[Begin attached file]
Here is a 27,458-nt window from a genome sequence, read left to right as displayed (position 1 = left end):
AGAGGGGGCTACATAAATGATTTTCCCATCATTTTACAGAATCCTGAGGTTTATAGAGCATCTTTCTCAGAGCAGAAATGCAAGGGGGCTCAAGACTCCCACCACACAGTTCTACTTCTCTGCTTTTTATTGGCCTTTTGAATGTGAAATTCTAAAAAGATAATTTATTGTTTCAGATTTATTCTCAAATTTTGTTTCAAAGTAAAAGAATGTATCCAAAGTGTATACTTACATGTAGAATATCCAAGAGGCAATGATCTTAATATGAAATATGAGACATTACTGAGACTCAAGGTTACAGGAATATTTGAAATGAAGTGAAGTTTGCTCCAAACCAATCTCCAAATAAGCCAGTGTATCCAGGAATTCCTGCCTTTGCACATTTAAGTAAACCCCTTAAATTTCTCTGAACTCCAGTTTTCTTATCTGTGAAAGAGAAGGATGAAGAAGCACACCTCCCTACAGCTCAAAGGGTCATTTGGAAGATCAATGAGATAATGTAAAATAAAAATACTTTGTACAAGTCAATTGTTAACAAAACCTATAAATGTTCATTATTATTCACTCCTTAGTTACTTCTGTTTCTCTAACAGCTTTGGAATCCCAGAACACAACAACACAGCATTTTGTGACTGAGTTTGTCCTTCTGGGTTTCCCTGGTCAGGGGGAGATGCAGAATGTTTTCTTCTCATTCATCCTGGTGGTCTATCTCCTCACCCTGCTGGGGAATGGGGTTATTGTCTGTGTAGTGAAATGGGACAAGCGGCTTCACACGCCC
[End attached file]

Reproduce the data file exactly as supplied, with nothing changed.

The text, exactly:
Here is a 27,458-nt window from a genome sequence, read left to right as displayed (position 1 = left end):
AGAGGGGGCTACATAAATGATTTTCCCATCATTTTACAGAATCCTGAGGTTTATAGAGCATCTTTCTCAGAGCAGAAATGCAAGGGGGCTCAAGACTCCCACCACACAGTTCTACTTCTCTGCTTTTTATTGGCCTTTTGAATGTGAAATTCTAAAAAGATAATTTATTGTTTCAGATTTATTCTCAAATTTTGTTTCAAAGTAAAAGAATGTATCCAAAGTGTATACTTACATGTAGAATATCCAAGAGGCAATGATCTTAATATGAAATATGAGACATTACTGAGACTCAAGGTTACAGGAATATTTGAAATGAAGTGAAGTTTGCTCCAAACCAATCTCCAAATAAGCCAGTGTATCCAGGAATTCCTGCCTTTGCACATTTAAGTAAACCCCTTAAATTTCTCTGAACTCCAGTTTTCTTATCTGTGAAAGAGAAGGATGAAGAAGCACACCTCCCTACAGCTCAAAGGGTCATTTGGAAGATCAATGAGATAATGTAAAATAAAAATACTTTGTACAAGTCAATTGTTAACAAAACCTATAAATGTTCATTATTATTCACTCCTTAGTTACTTCTGTTTCTCTAACAGCTTTGGAATCCCAGAACACAACAACACAGCATTTTGTGACTGAGTTTGTCCTTCTGGGTTTCCCTGGTCAGGGGGAGATGCAGAATGTTTTCTTCTCATTCATCCTGGTGGTCTATCTCCTCACCCTGCTGGGGAATGGGGTTATTGTCTGTGTAGTGAAATGGGACAAGCGGCTTCACACGCCC